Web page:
Shares in H&M Hennes & Mauritz rose as much as 13 per cent on Monday after the Swedish fashion retailer said a drive to revamp its business in the face of deteriorating profits and an inventory backlog had bolstered sales in the third quarter.
In a market update, H&M said its transition “to face the major shift within the industry” had led to “improved sales development and increased market share in many markets”. Revenues both including and excluding VAT rose 9 per cent to SKr64.8bn (€6.2bn), and SKr55.8bn respectively.
However, the rollout of new logistics systems — to streamline the supply chain and better integrate its in-store and online divisions — earlier this year had increased costs and held back third-quarter sales in key markets including the US, France, Italy and Belgium, the group said.
In June, the fast-fashion chain reported that trouble shifting stock had pushed down profits by a third in the first six months of the year. H&M has battled intensifying inventory problems after two years of persistently high stock levels, and has simultaneously had to tackle the challenge of moving more of its sales online as footfall in stores has declined.
H&M’s share price hit a more than 10-year low in March after it reported a 60 per cent slump in profits in the first quarter, and shares are down 18 per cent so far this year.
Earlier this month, RBC analyst Richard Chamberlain said he expected the group’s third-quarter margins “to be affected by further inventory clearance and US warehousing disruption”, and revised down H&M’s price target from SKr110 to SKr105.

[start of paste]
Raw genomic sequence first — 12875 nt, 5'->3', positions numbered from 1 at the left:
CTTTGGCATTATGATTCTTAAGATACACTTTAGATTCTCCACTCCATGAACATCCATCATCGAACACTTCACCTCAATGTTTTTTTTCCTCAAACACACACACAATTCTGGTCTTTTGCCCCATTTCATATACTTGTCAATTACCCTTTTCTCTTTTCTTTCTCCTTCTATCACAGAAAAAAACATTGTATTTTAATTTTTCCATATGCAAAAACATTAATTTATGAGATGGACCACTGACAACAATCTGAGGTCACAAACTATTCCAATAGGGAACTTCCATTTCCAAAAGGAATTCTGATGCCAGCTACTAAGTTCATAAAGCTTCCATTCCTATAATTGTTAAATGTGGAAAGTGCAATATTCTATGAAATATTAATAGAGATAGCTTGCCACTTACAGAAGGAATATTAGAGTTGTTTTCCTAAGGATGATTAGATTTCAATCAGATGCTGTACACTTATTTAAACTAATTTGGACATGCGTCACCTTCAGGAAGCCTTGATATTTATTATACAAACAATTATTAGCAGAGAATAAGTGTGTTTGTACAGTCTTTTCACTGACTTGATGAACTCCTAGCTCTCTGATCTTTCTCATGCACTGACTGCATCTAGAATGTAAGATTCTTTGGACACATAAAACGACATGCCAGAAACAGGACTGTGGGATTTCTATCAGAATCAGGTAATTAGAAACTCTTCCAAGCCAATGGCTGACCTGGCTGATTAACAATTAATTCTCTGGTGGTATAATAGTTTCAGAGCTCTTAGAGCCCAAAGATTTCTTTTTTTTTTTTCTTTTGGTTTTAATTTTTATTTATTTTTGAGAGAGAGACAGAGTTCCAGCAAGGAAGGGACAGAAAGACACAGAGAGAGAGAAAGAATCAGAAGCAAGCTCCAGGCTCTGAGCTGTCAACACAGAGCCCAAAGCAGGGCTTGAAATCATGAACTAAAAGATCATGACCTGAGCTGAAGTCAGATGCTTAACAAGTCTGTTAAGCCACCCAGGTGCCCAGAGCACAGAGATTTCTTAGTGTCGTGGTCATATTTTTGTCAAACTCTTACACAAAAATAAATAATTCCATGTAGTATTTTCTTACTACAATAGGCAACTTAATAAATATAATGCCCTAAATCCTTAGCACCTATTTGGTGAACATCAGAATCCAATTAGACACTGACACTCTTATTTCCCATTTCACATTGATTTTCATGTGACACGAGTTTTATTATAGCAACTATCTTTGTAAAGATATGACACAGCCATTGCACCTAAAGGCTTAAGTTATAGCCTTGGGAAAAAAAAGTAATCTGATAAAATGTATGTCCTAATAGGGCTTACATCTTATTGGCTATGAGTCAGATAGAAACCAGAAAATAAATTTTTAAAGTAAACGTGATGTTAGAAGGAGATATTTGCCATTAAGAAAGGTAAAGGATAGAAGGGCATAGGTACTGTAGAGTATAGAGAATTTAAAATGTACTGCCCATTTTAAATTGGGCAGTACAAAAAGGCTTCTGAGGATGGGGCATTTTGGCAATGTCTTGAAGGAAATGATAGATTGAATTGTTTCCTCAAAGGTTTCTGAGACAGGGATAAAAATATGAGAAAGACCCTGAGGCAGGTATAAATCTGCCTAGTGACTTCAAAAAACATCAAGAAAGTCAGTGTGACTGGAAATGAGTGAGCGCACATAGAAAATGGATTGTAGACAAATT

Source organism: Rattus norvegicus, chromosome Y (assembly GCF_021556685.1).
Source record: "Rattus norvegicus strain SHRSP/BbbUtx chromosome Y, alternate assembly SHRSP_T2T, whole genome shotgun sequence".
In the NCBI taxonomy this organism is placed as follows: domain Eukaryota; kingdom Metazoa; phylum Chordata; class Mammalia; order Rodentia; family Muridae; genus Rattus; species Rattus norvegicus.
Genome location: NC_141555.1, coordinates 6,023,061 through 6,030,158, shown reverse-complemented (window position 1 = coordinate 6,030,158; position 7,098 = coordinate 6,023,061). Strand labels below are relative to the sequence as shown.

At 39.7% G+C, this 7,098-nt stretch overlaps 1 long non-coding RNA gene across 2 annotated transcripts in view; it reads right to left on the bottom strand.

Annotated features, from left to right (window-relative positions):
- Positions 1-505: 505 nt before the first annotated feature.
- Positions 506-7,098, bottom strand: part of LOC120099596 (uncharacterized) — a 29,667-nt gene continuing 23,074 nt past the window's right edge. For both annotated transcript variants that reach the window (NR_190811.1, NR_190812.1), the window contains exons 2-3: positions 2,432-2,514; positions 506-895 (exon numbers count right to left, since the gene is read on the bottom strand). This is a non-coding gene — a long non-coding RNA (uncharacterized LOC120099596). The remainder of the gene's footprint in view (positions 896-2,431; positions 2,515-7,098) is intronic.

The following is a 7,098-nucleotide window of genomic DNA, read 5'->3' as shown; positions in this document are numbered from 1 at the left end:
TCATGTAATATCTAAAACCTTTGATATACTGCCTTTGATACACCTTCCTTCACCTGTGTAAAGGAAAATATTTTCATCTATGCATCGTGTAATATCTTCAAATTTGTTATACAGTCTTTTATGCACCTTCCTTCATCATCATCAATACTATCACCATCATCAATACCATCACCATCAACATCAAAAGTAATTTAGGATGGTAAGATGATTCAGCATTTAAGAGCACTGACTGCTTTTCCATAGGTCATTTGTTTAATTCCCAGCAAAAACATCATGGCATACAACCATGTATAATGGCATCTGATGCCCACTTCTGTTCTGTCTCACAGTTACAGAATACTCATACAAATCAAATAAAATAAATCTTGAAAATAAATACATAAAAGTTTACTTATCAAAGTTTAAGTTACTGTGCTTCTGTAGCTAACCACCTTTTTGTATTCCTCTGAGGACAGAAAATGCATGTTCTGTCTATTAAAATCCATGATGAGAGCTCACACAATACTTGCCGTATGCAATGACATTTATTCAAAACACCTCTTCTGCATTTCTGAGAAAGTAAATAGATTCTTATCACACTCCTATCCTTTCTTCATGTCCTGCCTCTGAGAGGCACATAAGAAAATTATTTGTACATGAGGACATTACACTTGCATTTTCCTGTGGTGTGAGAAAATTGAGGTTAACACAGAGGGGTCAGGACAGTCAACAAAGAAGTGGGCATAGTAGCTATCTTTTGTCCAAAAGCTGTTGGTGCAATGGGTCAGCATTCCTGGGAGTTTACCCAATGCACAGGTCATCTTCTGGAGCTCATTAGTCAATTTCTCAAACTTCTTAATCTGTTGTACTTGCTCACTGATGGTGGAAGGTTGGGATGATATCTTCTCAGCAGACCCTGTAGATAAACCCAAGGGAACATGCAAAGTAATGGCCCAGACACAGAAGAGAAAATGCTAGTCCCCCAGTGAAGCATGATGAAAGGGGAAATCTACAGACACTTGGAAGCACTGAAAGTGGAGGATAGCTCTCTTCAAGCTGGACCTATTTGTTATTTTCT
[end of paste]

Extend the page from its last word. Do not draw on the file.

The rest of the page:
Responding to Monday’s update, Mr Chamberlain said: “Although the company is taking steps to address some of its areas of recent underperformance, we expect any recovery to be more gradual than the market anticipates. In particular, we think sourcing cost headwinds are building for H&M into next year.”
Andreas Inderst, analyst at Macquarie Group, said: “H&M continues to be outclassed” by rival Inditex, owner of the Zara chain and the world’s largest clothing retailer by revenues.
Last week, the Spanish group reported that revenues rose 3 per cent to €12bn in the first six months of the year, with net profits also up 3 per cent to €1.4bn. It added that like-for-like sales were expected to climb 4-6 per cent in the second half.
Mr Inderst said that “given its logistics hiccups as well as a still too high inventory position”, he expected H&M’s third-quarter earnings to be “very weak”. But, he added, “investors are aware of that and today’s news did not offer any further incremental negative news”.
H&M will publish a report for the nine months to August 31 on September 27.
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